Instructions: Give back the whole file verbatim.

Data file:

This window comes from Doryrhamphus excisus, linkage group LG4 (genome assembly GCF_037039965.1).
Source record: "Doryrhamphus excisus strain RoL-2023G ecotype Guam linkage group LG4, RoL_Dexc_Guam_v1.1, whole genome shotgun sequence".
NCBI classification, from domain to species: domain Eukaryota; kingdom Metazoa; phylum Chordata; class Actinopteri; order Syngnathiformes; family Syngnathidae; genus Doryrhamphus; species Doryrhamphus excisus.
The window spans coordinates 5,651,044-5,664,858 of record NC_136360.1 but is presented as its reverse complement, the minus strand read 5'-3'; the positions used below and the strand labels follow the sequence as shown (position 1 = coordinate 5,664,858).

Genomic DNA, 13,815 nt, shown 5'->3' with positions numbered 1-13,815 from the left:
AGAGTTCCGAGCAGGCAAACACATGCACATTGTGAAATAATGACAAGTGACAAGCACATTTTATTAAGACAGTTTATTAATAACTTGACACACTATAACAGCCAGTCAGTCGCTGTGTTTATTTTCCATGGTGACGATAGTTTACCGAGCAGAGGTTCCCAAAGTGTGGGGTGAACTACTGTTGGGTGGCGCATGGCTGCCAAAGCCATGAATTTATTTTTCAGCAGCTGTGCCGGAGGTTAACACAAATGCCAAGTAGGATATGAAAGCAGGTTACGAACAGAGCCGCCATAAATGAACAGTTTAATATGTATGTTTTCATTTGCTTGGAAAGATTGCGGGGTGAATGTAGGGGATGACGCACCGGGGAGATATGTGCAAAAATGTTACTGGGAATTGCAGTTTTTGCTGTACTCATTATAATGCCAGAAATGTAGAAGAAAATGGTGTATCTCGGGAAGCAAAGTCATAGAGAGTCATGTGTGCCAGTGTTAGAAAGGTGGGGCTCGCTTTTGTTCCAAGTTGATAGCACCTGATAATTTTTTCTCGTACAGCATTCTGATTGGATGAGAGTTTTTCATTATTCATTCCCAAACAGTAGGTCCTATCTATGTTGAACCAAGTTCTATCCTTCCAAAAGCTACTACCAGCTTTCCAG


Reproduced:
This window comes from Doryrhamphus excisus, linkage group LG4 (genome assembly GCF_037039965.1).
Source record: "Doryrhamphus excisus strain RoL-2023G ecotype Guam linkage group LG4, RoL_Dexc_Guam_v1.1, whole genome shotgun sequence".
NCBI classification, from domain to species: domain Eukaryota; kingdom Metazoa; phylum Chordata; class Actinopteri; order Syngnathiformes; family Syngnathidae; genus Doryrhamphus; species Doryrhamphus excisus.
The window spans coordinates 5,651,044-5,664,858 of record NC_136360.1 but is presented as its reverse complement, the minus strand read 5'-3'; the positions used below and the strand labels follow the sequence as shown (position 1 = coordinate 5,664,858).

Genomic DNA, 13,815 nt, shown 5'->3' with positions numbered 1-13,815 from the left:
AGAGTTCCGAGCAGGCAAACACATGCACATTGTGAAATAATGACAAGTGACAAGCACATTTTATTAAGACAGTTTATTAATAACTTGACACACTATAACAGCCAGTCAGTCGCTGTGTTTATTTTCCATGGTGACGATAGTTTACCGAGCAGAGGTTCCCAAAGTGTGGGGTGAACTACTGTTGGGTGGCGCATGGCTGCCAAAGCCATGAATTTATTTTTCAGCAGCTGTGCCGGAGGTTAACACAAATGCCAAGTAGGATATGAAAGCAGGTTACGAACAGAGCCGCCATAAATGAACAGTTTAATATGTATGTTTTCATTTGCTTGGAAAGATTGCGGGGTGAATGTAGGGGATGACGCACCGGGGAGATATGTGCAAAAATGTTACTGGGAATTGCAGTTTTTGCTGTACTCATTATAATGCCAGAAATGTAGAAGAAAATGGTGTATCTCGGGAAGCAAAGTCATAGAGAGTCATGTGTGCCAGTGTTAGAAAGGTGGGGCTCGCTTTTGTTCCAAGTTGATAGCACCTGATAATTTTTTCTCGTACAGCATTCTGATTGGATGAGAGTTTTTCATTATTCATTCCCAAACAGTAGGTCCTATCTATGTTGAACCAAGTTCTATCCTTCCAAAAGCTACTACCAGCTTTCCAG